Despite the name, Hib is not related in any way to influenza. Hib may cause pneumonia, joint infection or infection of the tissue under the skin, usually on the face in the form of cellulitis. Meningitis, an infection and inflammation of the membranes covering the brain and epiglottitis, swelling in the throat which can block breathing can both develop quickly and untreated will cause rapid death.
Several doses of Hib vaccine are required to protect against the disease. There are two types of Hib vaccine in Australia. They are Hib PRP-T and Hib PRP-OMP. Both vaccines contain a small amount of a part of the Hib bacteria ttached to a protein which stimulates the immune system. The vaccines differ from each other in which protein the Hib bacteria is attached to. Hib PRP-OMP gives earlier protection and requires less doses to complete a primary course. This is the only type of Hib vaccine that should be given to Indigenous children living in Queensland, The Northern Territory, Western Australia and South Australia.
POSSIBLE SIDE EFFECTS FROM THE Hib IMMUNISATION
Mild swelling, redness and pain at the injection site. Fever and irritability are uncommon.
Pneumococcal Disease is a group of potentially life threatening infections that occur most frequently in the under 2 years age group and the over 65 year age group. The forms of infection are meningitis, an infection around the brain, septicaemia, a blood poisoning and pneumonia, an infection of the lungs. In children, the most common less serious side effect would be a middle ear infection.
Pneumococcal disease is spread by droplet infection through coughing or sneezing. There are two types of pneumococcal vaccine avaiable. They are conjugate vaccine (Prevenar) and polysaccharide vaccine (PneumoVax23). The conjugate vaccine works well in babies and young children and covers the seven types of pneumococcal bacteria that most commonly cause disease in children. The polysaccharide vaccine covers 23 different types of pneumococcal bacteria but it does not work well in young children.
Both vaccines are made of small parts of different strains of the bacteria, attached to a protein which stimulates the immune system.
POSSIBLE SIDE EFFECTS FROM THE PNEUMOCOCCAL IMMUNISATION
There may be some swelling, redness and soreness at the site of the injection. Low grade fever, sleepiness, restlessness and irritability are commone side effects. Uncommon side effects may include vomiting, decreased appetite or diarrhoea. A severe allergic reaction is a rare side effect.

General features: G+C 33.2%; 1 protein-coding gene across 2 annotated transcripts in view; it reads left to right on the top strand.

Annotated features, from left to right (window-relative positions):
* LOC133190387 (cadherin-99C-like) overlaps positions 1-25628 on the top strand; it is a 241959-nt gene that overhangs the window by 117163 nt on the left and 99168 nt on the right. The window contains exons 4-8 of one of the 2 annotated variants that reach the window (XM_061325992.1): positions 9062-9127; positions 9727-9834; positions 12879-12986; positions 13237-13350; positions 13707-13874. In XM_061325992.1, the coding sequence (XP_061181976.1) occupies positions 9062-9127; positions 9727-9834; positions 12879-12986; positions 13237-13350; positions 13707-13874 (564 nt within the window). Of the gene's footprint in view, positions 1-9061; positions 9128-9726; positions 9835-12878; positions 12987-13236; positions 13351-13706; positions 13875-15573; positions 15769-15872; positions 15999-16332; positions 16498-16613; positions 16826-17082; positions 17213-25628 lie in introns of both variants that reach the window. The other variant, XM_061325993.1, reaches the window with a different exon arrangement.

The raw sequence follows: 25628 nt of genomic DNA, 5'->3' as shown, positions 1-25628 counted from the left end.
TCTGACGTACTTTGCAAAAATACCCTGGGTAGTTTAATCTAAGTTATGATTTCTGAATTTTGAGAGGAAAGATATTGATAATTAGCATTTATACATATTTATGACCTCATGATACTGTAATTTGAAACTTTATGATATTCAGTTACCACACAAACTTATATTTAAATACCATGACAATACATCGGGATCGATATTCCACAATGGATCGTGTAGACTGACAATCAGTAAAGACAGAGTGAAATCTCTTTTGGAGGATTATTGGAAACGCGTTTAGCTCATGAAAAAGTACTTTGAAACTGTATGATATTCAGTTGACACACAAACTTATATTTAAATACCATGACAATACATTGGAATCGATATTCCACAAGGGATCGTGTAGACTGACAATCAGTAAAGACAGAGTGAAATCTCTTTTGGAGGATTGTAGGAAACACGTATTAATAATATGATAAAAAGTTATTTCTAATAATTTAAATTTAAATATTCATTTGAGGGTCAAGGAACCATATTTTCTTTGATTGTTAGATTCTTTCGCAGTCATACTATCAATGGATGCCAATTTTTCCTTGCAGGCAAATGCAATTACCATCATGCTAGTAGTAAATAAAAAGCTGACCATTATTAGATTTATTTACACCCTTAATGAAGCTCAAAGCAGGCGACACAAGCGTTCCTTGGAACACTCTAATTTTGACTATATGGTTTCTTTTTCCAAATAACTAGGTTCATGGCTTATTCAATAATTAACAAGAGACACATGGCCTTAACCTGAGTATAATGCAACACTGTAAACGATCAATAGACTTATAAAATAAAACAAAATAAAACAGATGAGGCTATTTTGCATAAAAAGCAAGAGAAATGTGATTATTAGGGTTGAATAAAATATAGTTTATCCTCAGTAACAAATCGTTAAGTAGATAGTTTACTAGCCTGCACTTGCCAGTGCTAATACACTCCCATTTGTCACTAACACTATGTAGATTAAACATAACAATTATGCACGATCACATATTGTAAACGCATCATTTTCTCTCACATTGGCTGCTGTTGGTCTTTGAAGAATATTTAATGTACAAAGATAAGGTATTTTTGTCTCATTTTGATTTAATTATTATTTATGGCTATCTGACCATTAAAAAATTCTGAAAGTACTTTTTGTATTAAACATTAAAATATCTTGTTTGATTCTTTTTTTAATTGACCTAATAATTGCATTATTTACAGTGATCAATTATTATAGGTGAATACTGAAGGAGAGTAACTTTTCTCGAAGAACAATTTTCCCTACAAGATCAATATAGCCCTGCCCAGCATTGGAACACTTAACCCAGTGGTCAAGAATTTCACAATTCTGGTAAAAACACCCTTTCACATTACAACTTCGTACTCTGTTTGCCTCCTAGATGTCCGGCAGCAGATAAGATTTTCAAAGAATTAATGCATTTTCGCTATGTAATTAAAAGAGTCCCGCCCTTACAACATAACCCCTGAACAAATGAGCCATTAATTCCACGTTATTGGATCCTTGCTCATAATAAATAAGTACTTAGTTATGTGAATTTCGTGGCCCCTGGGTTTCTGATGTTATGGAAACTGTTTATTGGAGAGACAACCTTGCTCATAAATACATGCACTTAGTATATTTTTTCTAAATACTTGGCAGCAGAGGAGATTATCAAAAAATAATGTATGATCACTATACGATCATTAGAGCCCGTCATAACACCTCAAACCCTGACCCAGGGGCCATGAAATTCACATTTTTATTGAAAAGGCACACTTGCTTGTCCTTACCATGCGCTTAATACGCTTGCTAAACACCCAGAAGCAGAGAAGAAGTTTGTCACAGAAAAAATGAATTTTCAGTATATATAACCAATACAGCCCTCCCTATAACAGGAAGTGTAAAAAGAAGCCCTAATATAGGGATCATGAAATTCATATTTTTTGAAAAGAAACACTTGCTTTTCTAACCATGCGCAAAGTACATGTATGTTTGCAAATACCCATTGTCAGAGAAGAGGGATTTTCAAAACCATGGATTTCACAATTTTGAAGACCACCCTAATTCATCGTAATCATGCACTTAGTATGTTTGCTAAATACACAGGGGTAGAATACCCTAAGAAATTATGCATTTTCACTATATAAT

MEASLES, MUMPS AND RUBELLA
Measles is a highly contagious viral disease which causes fever, a runny nose, cough and sore red eyes followed by a skin rash. Measles can lead to dangerous complications. Measles is caught through coughing and sneezing through droplet infection by an infected person before they realise they are sick.
Mumps causes a fever, headache and inflammation of the salivary glands. It can sometimes cause an infection of the membrane covering the brain, but permanent sid effects are rare. Mumps can also be the cause of permanent deafness.
Rubella otherwise known as German Measles, is a mild childhood disease but can also affect teenagers and adults. Symptms include swollen glands, joint pain and a rash of the face and neck which lasts two to three days. Rubella is very dangerous when a pregnant woman contracts the disease in the first 20 weeks of pregnancy. This can result in devastating effects on the fetus such as deafness, blindness, heart defects and intellectual disability. Rubella is caught from droplet infection through coughing and sneezing before the infected person realises they are sick.
Pregnancy should be avoided for one month following immunisation against the disease.
This combination immunisation provides protection against all three diseases. The first immunisation is at 12 months of age and again at 4 years. The MMR vaccine contains small amounts of reduced strength live measles, mumps and rubella viruses, and a small amount of an antibiotic called neomycin.
POSSIBLE SIDE EFFECTS FROM THE MMR IMMUNISATION